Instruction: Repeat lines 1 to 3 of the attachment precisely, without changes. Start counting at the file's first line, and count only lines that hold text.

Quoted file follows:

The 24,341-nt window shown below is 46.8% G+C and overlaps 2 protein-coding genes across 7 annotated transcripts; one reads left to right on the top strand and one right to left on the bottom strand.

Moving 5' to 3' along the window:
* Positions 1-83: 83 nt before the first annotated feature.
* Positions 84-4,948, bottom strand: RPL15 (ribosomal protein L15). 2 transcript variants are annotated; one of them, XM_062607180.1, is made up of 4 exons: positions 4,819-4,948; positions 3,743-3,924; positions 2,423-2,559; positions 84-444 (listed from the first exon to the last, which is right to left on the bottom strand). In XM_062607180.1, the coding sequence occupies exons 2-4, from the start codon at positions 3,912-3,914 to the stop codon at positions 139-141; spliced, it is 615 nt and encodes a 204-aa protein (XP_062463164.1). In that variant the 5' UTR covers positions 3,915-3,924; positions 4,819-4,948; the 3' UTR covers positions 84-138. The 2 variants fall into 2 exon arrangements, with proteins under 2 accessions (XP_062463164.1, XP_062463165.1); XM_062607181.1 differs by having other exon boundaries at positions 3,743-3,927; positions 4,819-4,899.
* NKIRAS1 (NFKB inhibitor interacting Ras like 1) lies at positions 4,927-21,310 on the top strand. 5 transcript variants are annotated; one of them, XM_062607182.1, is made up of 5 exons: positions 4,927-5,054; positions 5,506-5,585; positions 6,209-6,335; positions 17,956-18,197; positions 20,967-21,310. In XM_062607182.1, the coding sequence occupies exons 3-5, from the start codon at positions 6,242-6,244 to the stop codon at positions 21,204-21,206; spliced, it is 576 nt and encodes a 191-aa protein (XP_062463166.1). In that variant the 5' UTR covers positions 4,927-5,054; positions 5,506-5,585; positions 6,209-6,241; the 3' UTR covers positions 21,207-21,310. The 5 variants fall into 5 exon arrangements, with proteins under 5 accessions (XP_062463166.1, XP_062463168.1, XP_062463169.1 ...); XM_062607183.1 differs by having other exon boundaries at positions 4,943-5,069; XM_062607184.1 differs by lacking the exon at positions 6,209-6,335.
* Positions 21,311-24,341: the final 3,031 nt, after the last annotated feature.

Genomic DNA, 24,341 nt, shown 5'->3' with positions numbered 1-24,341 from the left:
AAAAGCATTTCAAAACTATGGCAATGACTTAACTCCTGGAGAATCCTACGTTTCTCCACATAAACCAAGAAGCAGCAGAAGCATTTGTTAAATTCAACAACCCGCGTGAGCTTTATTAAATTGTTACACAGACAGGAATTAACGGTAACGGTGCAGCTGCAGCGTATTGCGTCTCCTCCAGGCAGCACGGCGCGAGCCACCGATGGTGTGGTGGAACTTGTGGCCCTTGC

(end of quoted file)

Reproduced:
The 24,341-nt window shown below is 46.8% G+C and overlaps 2 protein-coding genes across 7 annotated transcripts; one reads left to right on the top strand and one right to left on the bottom strand.

Moving 5' to 3' along the window:
* Positions 1-83: 83 nt before the first annotated feature.